At the April 9, 2022 Slush Pile event, our panel of three editors/agents responded to twelve very interesting entries. Noah Stetzer, a poet and editor at Bull City Press, Tracy Crowe of Tracy Crowe Literary Agency, and Ty Stumpf, a poet, editor, and chair of the English Department at CCCC—all treated us to an afternoon of good humor and great insights. Jody Savage read the entries for all of us to hear and assess along with our panel.
Dialogue got a lot of attention. Noah Stetzer urged us not to use dialogue for either background information (as an “info dump”) or for delivering backstory. As Ty Stumpf pointed out, real dialogue doesn’t sound like that. Instead, Tracy reminded us, dialogue needs to be in each character’s voice, and what they say and how they say it clues us into their character. And makes us interested in their characters. Dialogue can and should convey whatever conflict underlies the scene. Everyone agreed it needs to sparkle. Ty has his students watch movies and read scripts for examples.
We were reminded too that some editors, perhaps many, automatically reject any MS. that opens with a line of dialogue. It just doesn’t give readers an easy entrance into the story—they have to figure out time, scene, and setting.
Some of us were introduced to the term “purple prose.” That is, in one otherwise intriguing entry, the author made a good start with an imaginative metaphor but it went on for the rest of the paragraph, pulling us out of the story’s progress and leaving us to be impressed with how clever and ornate the metaphor became. In a couple of other entries, the prose wasn’t “purple,” but needed to be condensed. Agents and editors expect authors to have already edited their prose—and poetry—for efficiency and clarity. You might have a great story idea, but it’s not their job to come in and clean up your prose or poetry.
Several entries introduced their characters too early or too close together, leaving our editors confused as to who was who. In one story, one of our editors was impressed that the author had focused on a well-known building so effectively that it became the third character in the scene.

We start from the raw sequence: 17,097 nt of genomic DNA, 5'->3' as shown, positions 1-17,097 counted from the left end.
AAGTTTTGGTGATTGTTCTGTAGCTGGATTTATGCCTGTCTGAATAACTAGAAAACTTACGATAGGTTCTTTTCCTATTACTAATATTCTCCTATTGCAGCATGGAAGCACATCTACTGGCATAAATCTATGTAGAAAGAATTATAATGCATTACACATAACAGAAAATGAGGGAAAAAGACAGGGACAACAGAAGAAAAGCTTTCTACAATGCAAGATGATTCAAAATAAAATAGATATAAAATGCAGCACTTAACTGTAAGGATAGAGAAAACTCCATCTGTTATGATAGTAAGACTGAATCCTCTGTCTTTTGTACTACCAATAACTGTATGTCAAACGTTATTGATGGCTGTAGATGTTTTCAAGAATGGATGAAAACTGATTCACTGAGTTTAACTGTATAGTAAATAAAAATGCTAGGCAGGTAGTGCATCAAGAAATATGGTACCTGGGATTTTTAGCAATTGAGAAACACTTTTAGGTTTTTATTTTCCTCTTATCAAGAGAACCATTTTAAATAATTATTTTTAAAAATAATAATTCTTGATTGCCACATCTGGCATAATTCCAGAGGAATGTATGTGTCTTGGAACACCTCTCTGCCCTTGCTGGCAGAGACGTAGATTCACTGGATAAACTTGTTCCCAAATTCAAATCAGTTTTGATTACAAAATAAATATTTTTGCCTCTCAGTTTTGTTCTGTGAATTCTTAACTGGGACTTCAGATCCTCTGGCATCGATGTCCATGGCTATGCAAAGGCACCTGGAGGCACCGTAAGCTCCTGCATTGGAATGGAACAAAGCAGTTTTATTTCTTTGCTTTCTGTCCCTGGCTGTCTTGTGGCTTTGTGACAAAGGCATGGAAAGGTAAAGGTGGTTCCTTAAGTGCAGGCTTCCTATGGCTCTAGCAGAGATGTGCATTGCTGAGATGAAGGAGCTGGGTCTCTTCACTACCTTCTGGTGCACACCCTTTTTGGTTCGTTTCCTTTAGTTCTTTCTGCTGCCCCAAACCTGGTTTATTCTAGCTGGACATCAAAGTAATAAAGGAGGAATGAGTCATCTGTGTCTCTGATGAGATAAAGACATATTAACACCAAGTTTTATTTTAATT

The three poems that were submitted were well received. But the poets were urged to pare them down—or as Noah said, “poetry means whittling things down. Poems behave like dreams, where information and events happen in different orders, not a, b, c, d.” he asks the poet to really interrogate whey the breaks are happening. He often just reads the last word of each line to see how it works.
In one poem, everyone felt that its strength came later on. Tracy called the line that stood out as the turning point of the poem “the money line”! A useful term for us. Up to that point, the poem was somewhat prosy, or as Noah described it “too much throat clearing upfront”—another useful term.
The best entries—and none were bad!!!–had authentic voices in both dialogue and narration. Many were praised for having original ideas or characters. One story really flung around the “f” word, and I was impressed that our panel felt it acceptable because it made the dialogue so authentic.
So congratulations to us all—our panel, our reader, and especially the intrepid souls who submitted their work.
But a note of caution: About three-quarters of the entrants were asked to resubmit because they initially did not follow the guidelines. Agents and editors aren’t so nice. These good works would have been rejected without being read. So, FOLLOW THE GUIDELINES!
Good work, fellow writers!